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In The Spotlight: Caribbean Fashion Week

In The Spotlight: Caribbean Fashion Week

In The Spotlight: Caribbean Fashion Week

By on - Photos by Barbara Blake Hannah - 1 comment

This Week in Jamaica...

Life has gone back to 'normal' in Jamaica after the events that made international news headlines. 'Dudus' - the man who some say is a community hero and some say an international narco-terrorist -- gave himself up on Tuesday, after escaping a security incursion 4 weeks ago that left 70+ people dead. A One Million Dollar reward for his capture was upped to Five Million after a poll indicated that 67% of the population would NOT tell the cops if they knew where he was hiding.

So confirming 'normal' as the mode, Caribbean Fashion Week was just the tonic to revitalise the spirits of Kingston's fashionistas and party people. It pushed the negative headlines off the fromt page, replacing them with the beautiful faces and figures of Nell Robinson, Jaunell McKenzie, new girl Sedene Blake and hunk Oraine Barrett. Wednesday night's launch party was crowded with the top models, would-be models, past models and beauty queens, not forgetting the good looking men who like to keep such company.

Then on Friday night at the National Indoor Auditorium three nights of beautiful Caribbean fashions unfolded down the runway, as colour, fabric and style mingled to captivate and entice potential buyers with an extensive buffet of beautiful clothes. It's hard to single out any designer, as we all have our favourites. But these were mine.

Keena Linton has made black lace her trademark, in some dresses that were sophisticated and classy, yet daring. Not content with being an ace designer, Keena has also pioneered the hugely popular College Lifestyle TV show and also a glossy magazine to go with it. Big moves for this young lady. Minka, the lady with the clicking fingers, took her crochet art to new heights that awed the audience again with wonder at her fashion inventiveness and technique.

Meiling, the Trinidadian couturier, was simply show-stopping, with an all-black collection that showed inventiveness and intricate technique in a series of extreme tops that were as dramatic coming as going. Biggy was his usual shocking self, with a series of dancehall designs that needed wearers as confident and as good-bodied as the models showing them.

Hugh Johnson's Yardman Style always has some new T-shirts for men and well-cut jeans. He did not disappoint this year. Sandra Kennedy stepped up to the plate for full figures women, with a collection that was simple and well cut, bringing roars of approval from the audience. Robert Young of The Cloth gave a short lecture before his collection began, asking all to attend next year's CFW wearing only Caribbean clothes. His unusual collection of wrapped garments was innovative and adventurous. Mutamba's collection of tye-dyed and Afrocentric swirls of soft fabrics received tumultuous applause, 'my best collection ever' she said.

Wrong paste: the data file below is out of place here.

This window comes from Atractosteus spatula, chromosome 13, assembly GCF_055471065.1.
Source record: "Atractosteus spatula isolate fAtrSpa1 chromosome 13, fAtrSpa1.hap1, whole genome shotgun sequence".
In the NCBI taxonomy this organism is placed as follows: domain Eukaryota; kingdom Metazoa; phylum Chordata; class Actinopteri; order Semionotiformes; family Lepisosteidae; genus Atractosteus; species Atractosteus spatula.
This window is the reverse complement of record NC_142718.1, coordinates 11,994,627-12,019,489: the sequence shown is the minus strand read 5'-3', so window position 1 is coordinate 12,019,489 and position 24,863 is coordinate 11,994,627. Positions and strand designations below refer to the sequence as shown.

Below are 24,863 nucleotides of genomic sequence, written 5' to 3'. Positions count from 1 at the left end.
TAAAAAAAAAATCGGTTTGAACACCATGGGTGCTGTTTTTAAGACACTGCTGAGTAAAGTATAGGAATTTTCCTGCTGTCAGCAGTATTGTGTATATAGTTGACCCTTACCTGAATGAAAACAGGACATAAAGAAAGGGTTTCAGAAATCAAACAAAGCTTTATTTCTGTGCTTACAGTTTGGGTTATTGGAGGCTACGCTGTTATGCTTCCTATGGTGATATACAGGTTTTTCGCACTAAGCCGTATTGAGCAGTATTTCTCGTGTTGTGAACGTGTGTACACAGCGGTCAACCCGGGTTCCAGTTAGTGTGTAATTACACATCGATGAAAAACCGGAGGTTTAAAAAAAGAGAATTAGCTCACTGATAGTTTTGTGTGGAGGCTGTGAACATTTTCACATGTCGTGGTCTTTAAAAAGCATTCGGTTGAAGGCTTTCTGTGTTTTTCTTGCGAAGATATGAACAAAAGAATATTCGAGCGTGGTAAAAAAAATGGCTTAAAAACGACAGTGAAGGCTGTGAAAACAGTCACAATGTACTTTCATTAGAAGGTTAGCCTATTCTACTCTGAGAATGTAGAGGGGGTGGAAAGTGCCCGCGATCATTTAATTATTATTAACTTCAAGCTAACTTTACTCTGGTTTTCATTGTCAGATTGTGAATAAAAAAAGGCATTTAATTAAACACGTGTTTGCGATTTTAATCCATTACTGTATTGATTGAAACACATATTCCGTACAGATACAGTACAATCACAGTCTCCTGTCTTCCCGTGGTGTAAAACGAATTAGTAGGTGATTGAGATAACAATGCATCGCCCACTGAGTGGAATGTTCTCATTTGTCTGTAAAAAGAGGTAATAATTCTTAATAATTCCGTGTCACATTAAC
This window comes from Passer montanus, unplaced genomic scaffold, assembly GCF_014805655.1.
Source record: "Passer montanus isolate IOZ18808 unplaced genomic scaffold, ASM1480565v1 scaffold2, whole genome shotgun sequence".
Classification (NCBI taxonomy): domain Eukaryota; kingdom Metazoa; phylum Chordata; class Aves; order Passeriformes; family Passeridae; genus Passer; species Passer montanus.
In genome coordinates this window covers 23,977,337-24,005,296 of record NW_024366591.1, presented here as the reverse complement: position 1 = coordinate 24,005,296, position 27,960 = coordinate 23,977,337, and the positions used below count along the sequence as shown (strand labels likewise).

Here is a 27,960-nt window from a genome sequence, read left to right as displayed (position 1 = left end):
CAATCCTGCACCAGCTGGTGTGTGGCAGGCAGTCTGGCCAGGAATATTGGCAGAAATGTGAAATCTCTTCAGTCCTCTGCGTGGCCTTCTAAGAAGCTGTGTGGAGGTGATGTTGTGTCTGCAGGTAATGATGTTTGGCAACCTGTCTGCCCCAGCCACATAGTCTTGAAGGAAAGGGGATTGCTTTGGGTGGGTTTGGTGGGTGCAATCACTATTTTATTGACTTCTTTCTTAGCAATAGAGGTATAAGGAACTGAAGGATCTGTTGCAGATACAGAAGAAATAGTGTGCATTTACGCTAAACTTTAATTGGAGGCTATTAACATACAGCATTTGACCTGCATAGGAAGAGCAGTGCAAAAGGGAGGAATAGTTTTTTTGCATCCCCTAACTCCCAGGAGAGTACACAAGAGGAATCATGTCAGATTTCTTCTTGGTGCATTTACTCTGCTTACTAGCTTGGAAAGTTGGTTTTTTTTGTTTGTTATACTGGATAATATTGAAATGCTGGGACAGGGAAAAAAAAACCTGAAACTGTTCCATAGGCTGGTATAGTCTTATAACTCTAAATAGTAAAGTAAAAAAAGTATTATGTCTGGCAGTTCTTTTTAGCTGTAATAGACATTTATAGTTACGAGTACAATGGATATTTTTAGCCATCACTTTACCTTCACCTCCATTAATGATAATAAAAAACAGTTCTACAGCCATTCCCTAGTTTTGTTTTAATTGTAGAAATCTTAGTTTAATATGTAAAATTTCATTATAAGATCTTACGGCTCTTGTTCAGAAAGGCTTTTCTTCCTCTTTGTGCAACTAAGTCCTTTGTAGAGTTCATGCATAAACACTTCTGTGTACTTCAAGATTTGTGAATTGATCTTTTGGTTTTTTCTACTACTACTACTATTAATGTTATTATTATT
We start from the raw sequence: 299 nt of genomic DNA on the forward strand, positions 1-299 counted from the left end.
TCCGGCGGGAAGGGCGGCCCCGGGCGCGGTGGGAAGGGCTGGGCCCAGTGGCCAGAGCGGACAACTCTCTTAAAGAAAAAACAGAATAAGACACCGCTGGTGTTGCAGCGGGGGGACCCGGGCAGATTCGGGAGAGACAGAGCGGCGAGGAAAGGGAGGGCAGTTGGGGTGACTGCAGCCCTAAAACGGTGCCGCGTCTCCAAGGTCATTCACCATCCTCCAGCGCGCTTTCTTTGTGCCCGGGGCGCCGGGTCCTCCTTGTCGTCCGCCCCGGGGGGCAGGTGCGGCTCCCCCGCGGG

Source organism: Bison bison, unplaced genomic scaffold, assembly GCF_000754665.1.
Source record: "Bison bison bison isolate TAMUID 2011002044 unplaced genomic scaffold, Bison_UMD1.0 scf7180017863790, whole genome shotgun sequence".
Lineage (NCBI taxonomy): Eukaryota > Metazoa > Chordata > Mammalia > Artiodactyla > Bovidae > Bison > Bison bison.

Some nice pleasures for CFW attendees were the Hagen Dazs booth dispensing sample scoops of their delicious ice cream with toppings, whipped cream and smiles, and the Red Bull and Smirnof Vodka bars sensibly located at the rear of the main VIP seats that provided an informal party atmosphere throughout the evenings' shows.

In addition to soundtrack and intermission music by Mutabaruka as DJ, CFW featured live musical performances each night. US singer Johnny Gill took the stage on Saturday night, while on Sunday Morgans Heritage's Una Morgan made her first appearance as a solo artist, performing tracks from her upcoming neo-reggae-soul album, then was later joined by brother Gramps, who led the audience in a sing along with some of the group's hits – both a fitting end to the excellent 3 nights of fashion and fun.

CFW10 lived up to its tradition of presenting the best of Caribbean fashion, influenced by the many cultures that have blended to make a unique people whose lives are shaped by the sun, the brilliant seas and the blue skies. Congrats CFW; on now to the next 10 years!

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Posted by Hi on 06.29.2010
Robert Young not Robert Brown.

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